‘Rusalka’ an operatic tale of love and loss

February 7, 2014 

Internationally-famed soprano Renee Flemming has been having one heck of a week. Following numerous television appearances leading up to her belting out the National Anthem to national acclaim at Sunday’s Super Bowl, the four-time Grammy winner will be singing one of her signature roles in the Metropolitan Opera’s HD broadcast of Antonin Dvorak’s “Rusalka,” which can be seen Saturday at the Douglass Theatre.

We don’t usually think of Dvorak when opera is mentioned, but in fact he wrote nine operas, the most popular of which is “Rusalka,” best described as a fairy-tale treatment of the hazards of supernatural/human love. Flemming will be singing the title role (in Czech, with titles) with co-star tenor Piotr Beczala. The Met orchestra will be led by rising star Yannick Nezet-Seguin.

The plot, based on a disturbing legend in Slavic mythology, tells of Rusalka, a water-nymph who has fallen in love with the young prince who often visits the lake where she resides. Wishing to transform herself into a human, she visits the witch Jezibaba, from whom she learns that a potion will accomplish the task, but at a dreadful price. Not only will Rusalka lose her voice, but should the prince betray her, they will be forever damned.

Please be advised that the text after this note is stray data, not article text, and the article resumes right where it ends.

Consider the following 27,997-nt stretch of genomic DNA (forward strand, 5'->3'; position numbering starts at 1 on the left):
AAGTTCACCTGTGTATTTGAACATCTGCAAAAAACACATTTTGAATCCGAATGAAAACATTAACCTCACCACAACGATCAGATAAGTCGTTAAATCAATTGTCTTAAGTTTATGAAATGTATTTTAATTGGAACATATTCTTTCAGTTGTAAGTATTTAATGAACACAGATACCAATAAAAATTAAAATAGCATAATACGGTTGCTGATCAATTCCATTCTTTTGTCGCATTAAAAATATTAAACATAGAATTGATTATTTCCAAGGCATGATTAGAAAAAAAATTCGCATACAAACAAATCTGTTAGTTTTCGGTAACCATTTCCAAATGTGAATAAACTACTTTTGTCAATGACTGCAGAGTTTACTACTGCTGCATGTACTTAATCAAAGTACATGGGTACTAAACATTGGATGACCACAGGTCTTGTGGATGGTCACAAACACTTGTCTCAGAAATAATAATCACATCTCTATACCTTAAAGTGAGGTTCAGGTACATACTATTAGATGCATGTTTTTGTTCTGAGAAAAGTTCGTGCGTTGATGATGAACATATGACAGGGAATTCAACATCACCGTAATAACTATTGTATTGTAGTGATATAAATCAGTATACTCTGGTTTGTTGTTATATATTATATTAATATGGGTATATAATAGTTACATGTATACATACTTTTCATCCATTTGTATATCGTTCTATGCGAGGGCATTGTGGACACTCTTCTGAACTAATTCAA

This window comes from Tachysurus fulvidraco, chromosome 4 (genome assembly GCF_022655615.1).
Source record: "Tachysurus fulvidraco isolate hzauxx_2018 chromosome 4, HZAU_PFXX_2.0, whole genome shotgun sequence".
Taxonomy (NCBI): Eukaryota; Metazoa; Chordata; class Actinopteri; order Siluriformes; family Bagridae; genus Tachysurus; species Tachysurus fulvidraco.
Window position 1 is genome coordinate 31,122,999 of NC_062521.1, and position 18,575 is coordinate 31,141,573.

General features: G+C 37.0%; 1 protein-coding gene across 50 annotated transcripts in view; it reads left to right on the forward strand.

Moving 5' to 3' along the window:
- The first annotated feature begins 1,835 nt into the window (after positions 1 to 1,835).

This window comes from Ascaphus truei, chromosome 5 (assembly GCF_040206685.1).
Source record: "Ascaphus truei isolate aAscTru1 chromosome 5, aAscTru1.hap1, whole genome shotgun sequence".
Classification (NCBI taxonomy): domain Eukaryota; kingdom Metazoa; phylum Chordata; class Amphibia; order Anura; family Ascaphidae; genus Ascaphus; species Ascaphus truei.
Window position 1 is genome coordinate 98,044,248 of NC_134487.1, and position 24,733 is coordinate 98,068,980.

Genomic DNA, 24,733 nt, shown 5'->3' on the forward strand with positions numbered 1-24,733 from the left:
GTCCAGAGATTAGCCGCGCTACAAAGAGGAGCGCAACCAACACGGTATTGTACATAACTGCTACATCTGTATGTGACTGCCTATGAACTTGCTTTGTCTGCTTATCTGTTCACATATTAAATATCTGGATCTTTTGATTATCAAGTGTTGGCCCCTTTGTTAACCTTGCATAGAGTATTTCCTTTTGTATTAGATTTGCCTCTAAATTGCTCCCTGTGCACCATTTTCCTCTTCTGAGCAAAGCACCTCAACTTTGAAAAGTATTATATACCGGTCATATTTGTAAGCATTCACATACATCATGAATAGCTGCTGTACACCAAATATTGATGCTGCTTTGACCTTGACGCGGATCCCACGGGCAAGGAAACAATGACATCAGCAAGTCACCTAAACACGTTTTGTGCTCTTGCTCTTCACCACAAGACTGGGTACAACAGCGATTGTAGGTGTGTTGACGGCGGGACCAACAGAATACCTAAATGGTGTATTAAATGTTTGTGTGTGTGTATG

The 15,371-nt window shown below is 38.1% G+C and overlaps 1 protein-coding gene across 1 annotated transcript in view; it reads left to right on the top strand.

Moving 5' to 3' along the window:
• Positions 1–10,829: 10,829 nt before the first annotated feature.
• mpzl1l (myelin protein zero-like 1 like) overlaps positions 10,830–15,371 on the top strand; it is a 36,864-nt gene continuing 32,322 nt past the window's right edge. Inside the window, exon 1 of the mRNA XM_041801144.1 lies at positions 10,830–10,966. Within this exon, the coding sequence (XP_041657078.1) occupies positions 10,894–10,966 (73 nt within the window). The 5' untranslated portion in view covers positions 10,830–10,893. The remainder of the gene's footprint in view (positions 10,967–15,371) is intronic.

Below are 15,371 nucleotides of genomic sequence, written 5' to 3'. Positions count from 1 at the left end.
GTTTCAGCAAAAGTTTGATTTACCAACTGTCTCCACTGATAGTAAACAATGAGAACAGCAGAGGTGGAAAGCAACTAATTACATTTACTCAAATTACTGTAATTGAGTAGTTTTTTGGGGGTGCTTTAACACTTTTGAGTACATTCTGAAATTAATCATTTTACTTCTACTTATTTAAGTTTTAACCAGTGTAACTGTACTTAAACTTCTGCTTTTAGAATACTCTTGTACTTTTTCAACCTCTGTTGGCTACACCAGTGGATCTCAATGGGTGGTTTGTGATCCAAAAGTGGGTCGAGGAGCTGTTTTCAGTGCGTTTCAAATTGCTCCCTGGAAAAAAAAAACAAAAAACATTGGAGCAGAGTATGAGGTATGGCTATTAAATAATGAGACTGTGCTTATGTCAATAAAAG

Plunging ahead, Rusalka is set to marry the prince when a foreign princess catches his fickle eye. In the complications that ensue, the prince dies in her arms, but not before Rusalka experiences human love.

Although I have not previously seen this work performed live, I can’t help but wonder if the script writers for “The Little Mermaid” had something similar in mind, but with a happy ending.

An Opera Chat will precede the almost four-hour performance, but snacks and champagne from the Central Georgia Opera Guild will provide sustenance to the audience.


When: 12:55 p.m. Feb. 8

Where: Douglass Theatre, 355 Martin Luther King Jr. Blvd.

Cost: $24 adults, $20 seniors

Information: www.metopera.org/hdlive, 478-742-2000

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